I have a confession to make: When I first used the Internet, I considered it a waste of time. I know, I know, shortsighted. My husband loves to harass me about it, especially given the fact that I now spend upwards of 10 hours a day on the Internet researching stories, monitoring the industry, and generally gathering information, not to mention the fact that this is where most of my work sees the light of day.
The root of my early problems with the Internet was ineffective search engines. I used a very early version of Lycos, back when it was only a search engine. It had an annoying tendency to time out, as well as limited offerings when it came to search strings. As a result, when I performed a search on the single computer in our department that had web access, either my search ended prematurely or I wound up with 150,000 largely irrelevant results. Hence, my comment that beyond email, the Internet was a waste of time, the statement I will never live down.
In honor of that, I’m presenting a list of science and technology-based search engines that do an effective job of ferreting out information. Although general search engines do a fine job, sometimes these purpose-built sites can save time when it comes to finding the information you need. Circuit Scout No point in reinventing the wheel—this site allows you to prowl through more than 32,000 circuit diagrams and schematics.
Datasheets.com This page lets you choose among more than 250 million electronic parts.
Google Scholar Access a wide array of scholarly literature, including journals, books, theses, and more from professional societies, universities, academic publishers, etc.
Patent Law Links Working on the next great invention? Before you can patent it, you have to declare disclose prior work in the area. This website has a wide array of search engines that will allow you to review existing patents as part of your due diligence.
RefSeek This ad-free search engine delivers academic results from more than 1 billion indexed documents, web pages, books, journals, newspapers, and more.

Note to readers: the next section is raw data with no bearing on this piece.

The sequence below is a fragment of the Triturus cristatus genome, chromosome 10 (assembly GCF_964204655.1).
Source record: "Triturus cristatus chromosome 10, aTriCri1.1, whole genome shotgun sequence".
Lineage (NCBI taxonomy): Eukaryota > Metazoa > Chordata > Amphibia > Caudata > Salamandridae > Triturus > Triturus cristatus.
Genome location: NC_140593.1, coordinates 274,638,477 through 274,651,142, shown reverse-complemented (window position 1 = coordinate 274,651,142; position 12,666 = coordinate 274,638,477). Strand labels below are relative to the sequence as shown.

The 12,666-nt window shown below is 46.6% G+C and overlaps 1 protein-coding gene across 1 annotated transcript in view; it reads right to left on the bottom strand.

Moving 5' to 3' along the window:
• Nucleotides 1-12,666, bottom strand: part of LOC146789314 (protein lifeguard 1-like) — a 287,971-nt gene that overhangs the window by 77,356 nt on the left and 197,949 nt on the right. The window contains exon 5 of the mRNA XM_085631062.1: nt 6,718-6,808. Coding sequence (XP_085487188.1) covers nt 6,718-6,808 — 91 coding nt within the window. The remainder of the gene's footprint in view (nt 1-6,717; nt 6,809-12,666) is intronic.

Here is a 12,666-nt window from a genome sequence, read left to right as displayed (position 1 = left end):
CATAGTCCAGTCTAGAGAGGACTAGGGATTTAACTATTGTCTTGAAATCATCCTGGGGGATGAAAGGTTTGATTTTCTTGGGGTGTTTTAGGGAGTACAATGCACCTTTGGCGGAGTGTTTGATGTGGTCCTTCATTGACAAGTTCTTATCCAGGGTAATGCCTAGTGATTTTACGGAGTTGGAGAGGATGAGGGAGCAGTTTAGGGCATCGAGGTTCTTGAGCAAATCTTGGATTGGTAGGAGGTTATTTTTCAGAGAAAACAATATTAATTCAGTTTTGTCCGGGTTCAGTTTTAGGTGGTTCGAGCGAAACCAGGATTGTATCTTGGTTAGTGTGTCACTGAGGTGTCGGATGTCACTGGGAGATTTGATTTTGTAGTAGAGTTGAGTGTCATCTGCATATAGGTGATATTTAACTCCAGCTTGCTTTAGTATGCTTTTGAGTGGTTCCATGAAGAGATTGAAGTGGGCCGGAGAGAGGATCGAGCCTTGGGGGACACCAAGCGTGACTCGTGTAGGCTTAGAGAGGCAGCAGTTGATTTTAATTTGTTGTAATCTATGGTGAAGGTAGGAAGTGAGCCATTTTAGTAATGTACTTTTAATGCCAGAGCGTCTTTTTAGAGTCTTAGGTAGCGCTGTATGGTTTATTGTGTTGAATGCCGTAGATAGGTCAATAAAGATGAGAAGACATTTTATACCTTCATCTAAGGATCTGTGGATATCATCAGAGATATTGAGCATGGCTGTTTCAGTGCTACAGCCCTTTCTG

Scirus This scientific research tool indexes over half 1 billion scientific items. Use it to seek out journal articles, technical books, researcher homepages, patents, and more.
Sweet Search Although it’s ostensibly for students, the search engine not only returns results but augments each entry with excerpts from the page so that you can take a closer look at where you’re going to get without taking time to load the link.
TechStreet Need to look up a standard? This site provides a comprehensive global listing that includes JEDEC, IEEE standards, IEC standards, and more. WWW Chemistry Guide A useful reference for chemical properties and data, curated by scientists and engineers.
These are some of the tools that I find useful. What about you? What are your must-have sites?
Thanks for your feedback.Is your disenchantment with Google related to the search engine as a whole or the Google Scholar offering? I follow a couple of researchy areas like nanotechnology, biotech,and drug discovery. I personally find Google Scholar to be helpful when I'm trying to hunt up a journal article and don't want to scroll past a bunch of trade-book articles and press releases. I'd like a little tighter time discrimination, but otherwise I think it works pretty well. If you have another tool you think works better, I'd welcome the recommendation. Tx, K
I came to this piece looking for an UNBIASED search engine for engineers. Came away disappointed.
Google has become next to useless in the past two or three years.
You know things are grim when you look for an IC part number and the datasheet FROM THE MANUFACTURER turns up on page 7 or 8. That makes datasheets.com SPAM, in my book.
It's really mind-boggling to think of what my hourly rate would be if I were paid for the actual time that I spent troubleshooting a problem to get to a fix. The challenge is to avoid going down a rathole.
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